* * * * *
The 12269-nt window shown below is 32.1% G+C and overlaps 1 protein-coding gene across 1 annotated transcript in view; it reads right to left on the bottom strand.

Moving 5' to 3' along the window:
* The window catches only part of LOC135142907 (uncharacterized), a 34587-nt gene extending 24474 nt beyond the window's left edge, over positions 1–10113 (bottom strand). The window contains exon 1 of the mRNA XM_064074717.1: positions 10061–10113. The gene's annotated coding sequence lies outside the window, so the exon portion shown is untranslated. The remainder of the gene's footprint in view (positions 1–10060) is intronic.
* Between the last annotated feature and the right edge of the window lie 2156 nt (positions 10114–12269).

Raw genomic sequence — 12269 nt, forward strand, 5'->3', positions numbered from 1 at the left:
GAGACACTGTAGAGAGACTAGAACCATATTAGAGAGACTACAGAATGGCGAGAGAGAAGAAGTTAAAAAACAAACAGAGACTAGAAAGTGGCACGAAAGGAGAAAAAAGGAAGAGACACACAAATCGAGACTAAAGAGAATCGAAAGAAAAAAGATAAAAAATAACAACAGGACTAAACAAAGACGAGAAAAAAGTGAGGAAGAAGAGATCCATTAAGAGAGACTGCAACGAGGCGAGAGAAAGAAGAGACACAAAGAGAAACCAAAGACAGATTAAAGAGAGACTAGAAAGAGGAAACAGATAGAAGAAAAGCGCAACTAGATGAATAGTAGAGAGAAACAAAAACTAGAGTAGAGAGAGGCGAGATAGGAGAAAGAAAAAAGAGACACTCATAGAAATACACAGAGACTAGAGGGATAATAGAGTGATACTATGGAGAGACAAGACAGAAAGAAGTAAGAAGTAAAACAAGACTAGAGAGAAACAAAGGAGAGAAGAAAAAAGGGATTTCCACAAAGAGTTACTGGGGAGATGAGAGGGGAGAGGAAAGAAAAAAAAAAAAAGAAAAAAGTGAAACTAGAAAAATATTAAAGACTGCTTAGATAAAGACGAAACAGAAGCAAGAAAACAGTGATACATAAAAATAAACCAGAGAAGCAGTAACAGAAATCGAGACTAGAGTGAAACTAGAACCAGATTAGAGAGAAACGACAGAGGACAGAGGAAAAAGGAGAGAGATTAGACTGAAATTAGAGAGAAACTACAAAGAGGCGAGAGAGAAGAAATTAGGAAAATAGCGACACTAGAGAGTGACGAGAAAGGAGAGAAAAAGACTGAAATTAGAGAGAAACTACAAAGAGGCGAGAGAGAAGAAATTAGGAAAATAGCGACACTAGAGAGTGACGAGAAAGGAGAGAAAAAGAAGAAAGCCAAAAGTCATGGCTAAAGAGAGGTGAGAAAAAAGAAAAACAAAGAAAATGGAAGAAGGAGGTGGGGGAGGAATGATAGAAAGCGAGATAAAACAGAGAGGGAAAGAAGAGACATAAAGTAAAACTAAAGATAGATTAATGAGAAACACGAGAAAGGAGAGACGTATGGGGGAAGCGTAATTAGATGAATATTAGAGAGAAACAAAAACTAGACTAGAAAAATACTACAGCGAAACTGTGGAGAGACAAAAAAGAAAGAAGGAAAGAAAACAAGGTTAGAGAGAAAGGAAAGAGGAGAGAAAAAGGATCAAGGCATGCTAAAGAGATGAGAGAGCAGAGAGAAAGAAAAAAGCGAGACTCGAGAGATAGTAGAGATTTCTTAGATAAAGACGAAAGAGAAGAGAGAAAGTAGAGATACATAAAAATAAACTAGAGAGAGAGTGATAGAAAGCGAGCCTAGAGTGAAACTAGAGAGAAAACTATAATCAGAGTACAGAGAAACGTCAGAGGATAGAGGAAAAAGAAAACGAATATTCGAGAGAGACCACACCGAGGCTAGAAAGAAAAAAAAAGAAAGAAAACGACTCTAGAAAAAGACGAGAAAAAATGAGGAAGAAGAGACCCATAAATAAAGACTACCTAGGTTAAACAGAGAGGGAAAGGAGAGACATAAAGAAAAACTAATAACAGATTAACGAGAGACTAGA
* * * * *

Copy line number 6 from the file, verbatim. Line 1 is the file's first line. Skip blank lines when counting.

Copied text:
GAGACACTGTAGAGAGACTAGAACCATATTAGAGAGACTACAGAATGGCGAGAGAGAAGAAGTTAAAAAACAAACAGAGACTAGAAAGTGGCACGAAAGGAGAAAAAAGGAAGAGACACACAAATCGAGACTAAAGAGAATCGAAAGAAAAAAGATAAAAAATAACAACAGGACTAAACAAAGACGAGAAAAAAGTGAGGAAGAAGAGATCCATTAAGAGAGACTGCAACGAGGCGAGAGAAAGAAGAGACACAAAGAGAAACCAAAGACAGATTAAAGAGAGACTAGAAAGAGGAAACAGATAGAAGAAAAGCGCAACTAGATGAATAGTAGAGAGAAACAAAAACTAGAGTAGAGAGAGGCGAGATAGGAGAAAGAAAAAAGAGACACTCATAGAAATACACAGAGACTAGAGGGATAATAGAGTGATACTATGGAGAGACAAGACAGAAAGAAGTAAGAAGTAAAACAAGACTAGAGAGAAACAAAGGAGAGAAGAAAAAAGGGATTTCCACAAAGAGTTACTGGGGAGATGAGAGGGGAGAGGAAAGAAAAAAAAAAAAAGAAAAAAGTGAAACTAGAAAAATATTAAAGACTGCTTAGATAAAGACGAAACAGAAGCAAGAAAACAGTGATACATAAAAATAAACCAGAGAAGCAGTAACAGAAATCGAGACTAGAGTGAAACTAGAACCAGATTAGAGAGAAACGACAGAGGACAGAGGAAAAAGGAGAGAGATTAGACTGAAATTAGAGAGAAACTACAAAGAGGCGAGAGAGAAGAAATTAGGAAAATAGCGACACTAGAGAGTGACGAGAAAGGAGAGAAAAAGACTGAAATTAGAGAGAAACTACAAAGAGGCGAGAGAGAAGAAATTAGGAAAATAGCGACACTAGAGAGTGACGAGAAAGGAGAGAAAAAGAAGAAAGCCAAAAGTCATGGCTAAAGAGAGGTGAGAAAAAAGAAAAACAAAGAAAATGGAAGAAGGAGGTGGGGGAGGAATGATAGAAAGCGAGATAAAACAGAGAGGGAAAGAAGAGACATAAAGTAAAACTAAAGATAGATTAATGAGAAACACGAGAAAGGAGAGACGTATGGGGGAAGCGTAATTAGATGAATATTAGAGAGAAACAAAAACTAGACTAGAAAAATACTACAGCGAAACTGTGGAGAGACAAAAAAGAAAGAAGGAAAGAAAACAAGGTTAGAGAGAAAGGAAAGAGGAGAGAAAAAGGATCAAGGCATGCTAAAGAGATGAGAGAGCAGAGAGAAAGAAAAAAGCGAGACTCGAGAGATAGTAGAGATTTCTTAGATAAAGACGAAAGAGAAGAGAGAAAGTAGAGATACATAAAAATAAACTAGAGAGAGAGTGATAGAAAGCGAGCCTAGAGTGAAACTAGAGAGAAAACTATAATCAGAGTACAGAGAAACGTCAGAGGATAGAGGAAAAAGAAAACGAATATTCGAGAGAGACCACACCGAGGCTAGAAAGAAAAAAAAAGAAAGAAAACGACTCTAGAAAAAGACGAGAAAAAATGAGGAAGAAGAGACCCATAAATAAAGACTACCTAGGTTAAACAGAGAGGGAAAGGAGAGACATAAAGAAAAACTAATAACAGATTAACGAGAGACTAGA